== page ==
Call for Papers | “Locating Leisure: Blurring Boundaries” | Leisure Studies Association Conference 2016

From art exhibitions, theatre, live music and a wide range of creative events taking place throughout the year, to high adrenaline sport and adventure activities, not forgetting the more serene pursuits that occupy lazy Sundays in the many parks dotted around the city – every possible definition of leisure is represented in Liverpool. There couldn’t be a more apt setting for a conference exploring the topic of blurred boundaries within leisure than Liverpool.

Taking place between 5-7 July, the Leisure Studies Association Conference (LSA) 2016 will challenge thinking around definitions and categories of leisure. Critical leisure studies has been founded on the questioning of boundaries such as work/leisure, agency/structure, and this conference seeks to continue this tradition. We’ll address the differing perspectives of a broadly defined ‘leisure’ from arts and culture to sport and wellbeing. For more information on what areas we will be exploring at LSA 2016, see the conference sub themes:

Blurring Public/Private

This subtheme will explore the physical spaces of leisure experiences, those that take place in public spaces or within the privacy of the home and how these might intersect. It also looks at the future of leisure/cultural/sport policy and how this is played out in public and private spaces. This stream will also consider where those lines between publically and privately owned spaces blur and the leisure implications of this.


Blurring Offline/Online

Since the rise of public availability of the internet, people have more options in how they spend, organise, plan and commemorate their leisure times and experiences. At the launch and take-up of the internet, a trend of academic research grew that suggested online relationships were replacing offline ones. The assumption was that online relationships were stronger, clearer and more ‘real’ than those offline. Then, a second trend in the academic literature began that suggested that online and offline relationships blended together, the online supporting the offline. In recent years, either of these hypotheses could be true – with the added possibility that offline interactions could support those that are principally online. ‘Virtuality’ is in multiple facets of many people’s every day leisure lives: shopping, dating, fan communities and holiday experiences. In this session we explore the potential for complex intermeshing of the online and the offline in leisure experiences, practices and relationships.

Blurring Centres/Edges

This subtheme considers the concept of the centres/edges binary in relation to physical space. For example, the notion that Liverpool is an edgy city has been explored extensively, we look at what this might mean in the leisure context. The idea that centres and edges could be located in different contexts such as access to leisure activity – this session will investigate what happens at the edges and margins of places, activities and policymaking.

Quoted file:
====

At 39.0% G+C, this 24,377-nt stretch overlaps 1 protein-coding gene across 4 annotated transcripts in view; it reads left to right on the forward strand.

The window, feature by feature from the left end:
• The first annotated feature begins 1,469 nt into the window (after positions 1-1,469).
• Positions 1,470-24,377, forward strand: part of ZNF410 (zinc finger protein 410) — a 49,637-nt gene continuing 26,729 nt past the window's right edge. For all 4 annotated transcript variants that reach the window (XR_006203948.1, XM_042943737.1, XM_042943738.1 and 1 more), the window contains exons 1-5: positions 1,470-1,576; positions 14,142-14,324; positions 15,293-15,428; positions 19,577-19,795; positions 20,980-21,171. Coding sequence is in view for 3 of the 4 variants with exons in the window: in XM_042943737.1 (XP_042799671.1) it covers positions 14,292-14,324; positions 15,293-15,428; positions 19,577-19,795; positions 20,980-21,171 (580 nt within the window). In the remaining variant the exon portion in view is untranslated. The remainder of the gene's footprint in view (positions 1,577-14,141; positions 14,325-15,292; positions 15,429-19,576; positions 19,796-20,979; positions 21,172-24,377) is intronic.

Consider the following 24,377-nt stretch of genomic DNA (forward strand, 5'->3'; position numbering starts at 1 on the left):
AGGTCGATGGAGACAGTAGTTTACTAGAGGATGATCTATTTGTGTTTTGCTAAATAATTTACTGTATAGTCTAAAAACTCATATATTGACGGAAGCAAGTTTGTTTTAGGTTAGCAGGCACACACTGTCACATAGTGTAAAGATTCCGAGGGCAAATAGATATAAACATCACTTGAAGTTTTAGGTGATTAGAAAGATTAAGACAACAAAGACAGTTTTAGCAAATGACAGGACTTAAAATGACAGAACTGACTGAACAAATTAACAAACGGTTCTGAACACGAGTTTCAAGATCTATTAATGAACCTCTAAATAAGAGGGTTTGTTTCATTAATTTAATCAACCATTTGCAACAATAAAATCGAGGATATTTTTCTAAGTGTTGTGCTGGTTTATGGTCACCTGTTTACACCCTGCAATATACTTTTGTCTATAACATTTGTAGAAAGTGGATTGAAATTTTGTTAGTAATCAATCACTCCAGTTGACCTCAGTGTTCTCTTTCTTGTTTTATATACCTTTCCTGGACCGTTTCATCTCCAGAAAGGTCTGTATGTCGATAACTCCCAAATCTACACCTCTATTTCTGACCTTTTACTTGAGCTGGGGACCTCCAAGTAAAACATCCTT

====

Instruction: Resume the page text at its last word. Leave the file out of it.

Blurring Vernacular/Spectacular

We are increasingly coming to expect events and activities to be spectacular, to feed the imagination and defy our expectations. With each mega event comes an increasingly spectacular opening ceremony. This subtheme considers the relation between what is spectacular with what is mundane and the every day experiences of people. We’ll explore both the spectacular and the vernacular as well as possible synergies and intersections.

Researching leisure: Pushing the boundaries?

Presenting an opportunity to consider how we carry out our research, this subtheme looks at:

  • Pushing the methodological boundaries in our research
  • Challenging our ontological and epistemological groundings
  • Putting theory to work in our research – what different theorists can offer leisure studies
  • The relationship between our research, practice and policy
  • Questions of ethics
  • Historical perspectives of leisure
  • Leisure legacies

How to submit your abstract

Abstracts can take one of two forms

  • Individual: single abstracts from individuals/co-researchers submitting a paper that addresses the conference theme or themes (limit one paper per main presenter)
  • Proposed panel: a set of three abstracts from a group of individuals/co-researchers submitting a coherent set of papers that address the conference themes and which could be scheduled together in one parallel session (limit one paper per main presenter)


Abstracts should be 250-350 words, structured as follows and submitted by email to by Friday 29 April 2016.

  • Biography for each author: 100-150 words indicating position, field of study, main research interests and key publications where appropriate and full contact details
  • Full title of paper as it will appear in the conference programme
  • Abstract main body, including background (outline of the context and/or academic literature informing the research), approach (indication of the broad theoretical orientation and/or methodological approach) and significance (description and application of the original research findings reported in the paper)
  • Most relevant conference theme (Blurring Public/Private; Offline/Online; Centres/Edges; Vernacular/Spectacular; Pushing the boundaries?)
  • Bibliographic references for any research cited in the abstract (no tables, figures or footnotes)

Visit the conference home page!

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